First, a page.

Sometimes I think having real data can help put an issue into perspective. And a study released this week indicates that restaurants, gyms, and cafes are the places where you’re most likely to be exposed to COVID-19. Of the three, restaurants were the worst — which makes sense given all the mask removing in order to eat and drink. As cases continue to rise in the US, going for takeout over dine-in as much as possible might be a good idea.
The Business Buzz
Where’s the (plant-based) beef? Beyond Meat had a tumultuous Monday this week. Initially, its shares dropped when McDonald’s announced that it is adding a “McPlant” burger to its menu in select markets next year — thus joining the ranks of Burger King and Dunkin’ Donuts by offering a plant-based meat alternative. Beyond Meat’s shares dropped because McDonald’s initially stated that the plant-based burger was developed in-house. However, a statement given to CNBC clarified that the McPlant was developed in partnership with Beyond Meat. Which then sent the alternative protein company’s shares back up. Until it released its earnings report for Q3 later in the day. Beyond Meat reported losses of nearly $20 million in the third quarter. And shares dropped by 29% as a result. However, the company isn’t backing off its plans to expand into Europe and China — or to buy a new factory in Pennsylvania.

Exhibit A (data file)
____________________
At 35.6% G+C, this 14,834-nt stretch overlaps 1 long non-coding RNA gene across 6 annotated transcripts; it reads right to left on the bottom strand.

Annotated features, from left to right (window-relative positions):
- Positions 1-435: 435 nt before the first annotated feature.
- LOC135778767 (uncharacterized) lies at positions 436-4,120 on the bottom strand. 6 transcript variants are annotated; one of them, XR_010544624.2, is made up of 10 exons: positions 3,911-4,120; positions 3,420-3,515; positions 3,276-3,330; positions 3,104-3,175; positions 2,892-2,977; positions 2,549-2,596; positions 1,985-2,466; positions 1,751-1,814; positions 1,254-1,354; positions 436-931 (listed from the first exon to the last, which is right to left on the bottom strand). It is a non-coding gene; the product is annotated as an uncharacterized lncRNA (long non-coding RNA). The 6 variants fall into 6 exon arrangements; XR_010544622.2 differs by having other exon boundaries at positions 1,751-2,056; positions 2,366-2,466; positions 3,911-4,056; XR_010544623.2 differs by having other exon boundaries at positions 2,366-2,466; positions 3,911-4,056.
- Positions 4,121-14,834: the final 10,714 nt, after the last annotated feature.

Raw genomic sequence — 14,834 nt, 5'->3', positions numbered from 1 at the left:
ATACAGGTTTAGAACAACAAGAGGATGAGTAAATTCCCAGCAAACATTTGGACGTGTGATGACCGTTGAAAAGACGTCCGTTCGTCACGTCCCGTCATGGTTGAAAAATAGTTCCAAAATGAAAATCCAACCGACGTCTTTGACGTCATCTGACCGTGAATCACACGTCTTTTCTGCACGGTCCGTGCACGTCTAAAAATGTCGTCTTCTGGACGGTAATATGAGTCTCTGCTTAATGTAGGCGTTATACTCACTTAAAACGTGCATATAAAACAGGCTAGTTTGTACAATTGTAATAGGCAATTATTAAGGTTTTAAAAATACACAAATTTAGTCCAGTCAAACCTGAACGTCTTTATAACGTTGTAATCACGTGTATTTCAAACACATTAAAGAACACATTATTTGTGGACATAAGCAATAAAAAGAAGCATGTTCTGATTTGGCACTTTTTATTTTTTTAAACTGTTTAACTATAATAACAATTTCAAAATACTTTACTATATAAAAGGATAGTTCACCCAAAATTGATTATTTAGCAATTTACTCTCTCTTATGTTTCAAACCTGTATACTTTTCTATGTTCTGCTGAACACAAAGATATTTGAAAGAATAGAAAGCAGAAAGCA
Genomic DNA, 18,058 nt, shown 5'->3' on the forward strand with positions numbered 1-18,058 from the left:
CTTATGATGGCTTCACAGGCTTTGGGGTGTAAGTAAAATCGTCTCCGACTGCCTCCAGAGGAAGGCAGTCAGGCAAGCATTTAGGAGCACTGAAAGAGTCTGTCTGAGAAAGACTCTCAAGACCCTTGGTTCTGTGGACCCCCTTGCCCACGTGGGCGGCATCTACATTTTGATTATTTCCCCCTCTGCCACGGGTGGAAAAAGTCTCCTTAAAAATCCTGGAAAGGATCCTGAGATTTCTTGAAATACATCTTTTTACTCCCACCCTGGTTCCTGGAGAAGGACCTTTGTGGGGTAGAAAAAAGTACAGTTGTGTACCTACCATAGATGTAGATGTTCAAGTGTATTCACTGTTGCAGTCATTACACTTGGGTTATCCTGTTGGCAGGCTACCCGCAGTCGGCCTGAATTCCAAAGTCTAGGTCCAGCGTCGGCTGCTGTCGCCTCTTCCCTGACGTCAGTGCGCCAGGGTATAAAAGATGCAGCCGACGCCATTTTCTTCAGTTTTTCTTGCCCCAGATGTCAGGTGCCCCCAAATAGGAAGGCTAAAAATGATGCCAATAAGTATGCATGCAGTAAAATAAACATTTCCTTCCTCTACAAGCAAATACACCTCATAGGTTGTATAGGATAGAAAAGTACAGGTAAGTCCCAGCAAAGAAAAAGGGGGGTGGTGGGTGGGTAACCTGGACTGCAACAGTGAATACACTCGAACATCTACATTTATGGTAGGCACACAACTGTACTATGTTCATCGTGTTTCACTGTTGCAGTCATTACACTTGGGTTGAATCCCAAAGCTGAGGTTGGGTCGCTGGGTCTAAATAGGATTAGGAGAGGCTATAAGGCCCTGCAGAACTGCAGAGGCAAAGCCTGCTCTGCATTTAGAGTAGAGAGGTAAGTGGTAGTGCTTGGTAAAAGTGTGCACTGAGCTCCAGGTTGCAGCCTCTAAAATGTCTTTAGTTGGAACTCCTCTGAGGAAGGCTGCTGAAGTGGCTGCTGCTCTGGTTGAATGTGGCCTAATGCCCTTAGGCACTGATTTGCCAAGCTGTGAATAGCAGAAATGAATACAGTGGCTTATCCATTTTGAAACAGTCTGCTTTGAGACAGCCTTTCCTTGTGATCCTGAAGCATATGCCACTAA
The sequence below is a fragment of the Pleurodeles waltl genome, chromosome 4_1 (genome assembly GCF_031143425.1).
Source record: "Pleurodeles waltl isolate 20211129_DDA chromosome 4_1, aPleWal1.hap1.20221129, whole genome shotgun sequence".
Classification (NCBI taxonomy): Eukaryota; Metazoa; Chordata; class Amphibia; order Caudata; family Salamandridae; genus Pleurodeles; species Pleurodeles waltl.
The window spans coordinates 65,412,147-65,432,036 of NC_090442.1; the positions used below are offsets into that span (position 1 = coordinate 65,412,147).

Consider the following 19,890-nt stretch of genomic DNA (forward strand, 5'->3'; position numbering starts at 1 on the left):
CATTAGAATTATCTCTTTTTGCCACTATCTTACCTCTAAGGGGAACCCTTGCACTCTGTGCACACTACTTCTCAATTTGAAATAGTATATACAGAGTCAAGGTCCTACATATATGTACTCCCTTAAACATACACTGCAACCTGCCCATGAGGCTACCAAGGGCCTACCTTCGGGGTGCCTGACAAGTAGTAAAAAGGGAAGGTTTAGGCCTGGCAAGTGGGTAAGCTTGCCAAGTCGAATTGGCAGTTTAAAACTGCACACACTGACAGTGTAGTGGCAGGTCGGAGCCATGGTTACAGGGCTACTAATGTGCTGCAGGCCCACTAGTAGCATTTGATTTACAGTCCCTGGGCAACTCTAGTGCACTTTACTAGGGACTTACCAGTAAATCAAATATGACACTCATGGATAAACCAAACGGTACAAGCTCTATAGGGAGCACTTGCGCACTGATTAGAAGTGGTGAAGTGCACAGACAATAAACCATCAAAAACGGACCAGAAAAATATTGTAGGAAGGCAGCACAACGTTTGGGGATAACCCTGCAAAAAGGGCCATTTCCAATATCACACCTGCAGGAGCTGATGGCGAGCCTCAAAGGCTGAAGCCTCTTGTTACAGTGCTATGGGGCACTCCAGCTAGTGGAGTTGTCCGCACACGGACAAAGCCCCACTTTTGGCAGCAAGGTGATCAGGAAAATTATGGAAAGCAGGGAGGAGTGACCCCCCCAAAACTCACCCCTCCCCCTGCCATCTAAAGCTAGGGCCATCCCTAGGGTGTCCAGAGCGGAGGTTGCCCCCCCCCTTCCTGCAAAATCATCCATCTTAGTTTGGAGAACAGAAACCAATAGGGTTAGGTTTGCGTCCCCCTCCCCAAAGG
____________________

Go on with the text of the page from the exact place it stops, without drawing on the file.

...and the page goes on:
A supreme fashion acquisition. The parent company of Vans and North Face — VF Corp. — is set to acquire streetwear brand Supreme for close to $2.1 billion by the end of the year. Supreme is known for its iconic logo and cult-like following — and the way it manipulates scarcity to drive up demand. The fashion brand releases small quantities of products at a time, which then often sell out in a matter of hours. It also only has 12 stores across the US. That kind of business model is very different from VF’s other brands. And there’s a lot of speculation about whether Supreme will be able to maintain its independence and mystique after the acquisition is finalized. However, Supreme’s founder — James Jebbia — is staying on in a leadership role, and VF has stated that it intends to use a “light touch” integration in this case. Given that Supreme’s success has been built on its eccentricities, it would seem prudent for VF to embrace rather than prune them.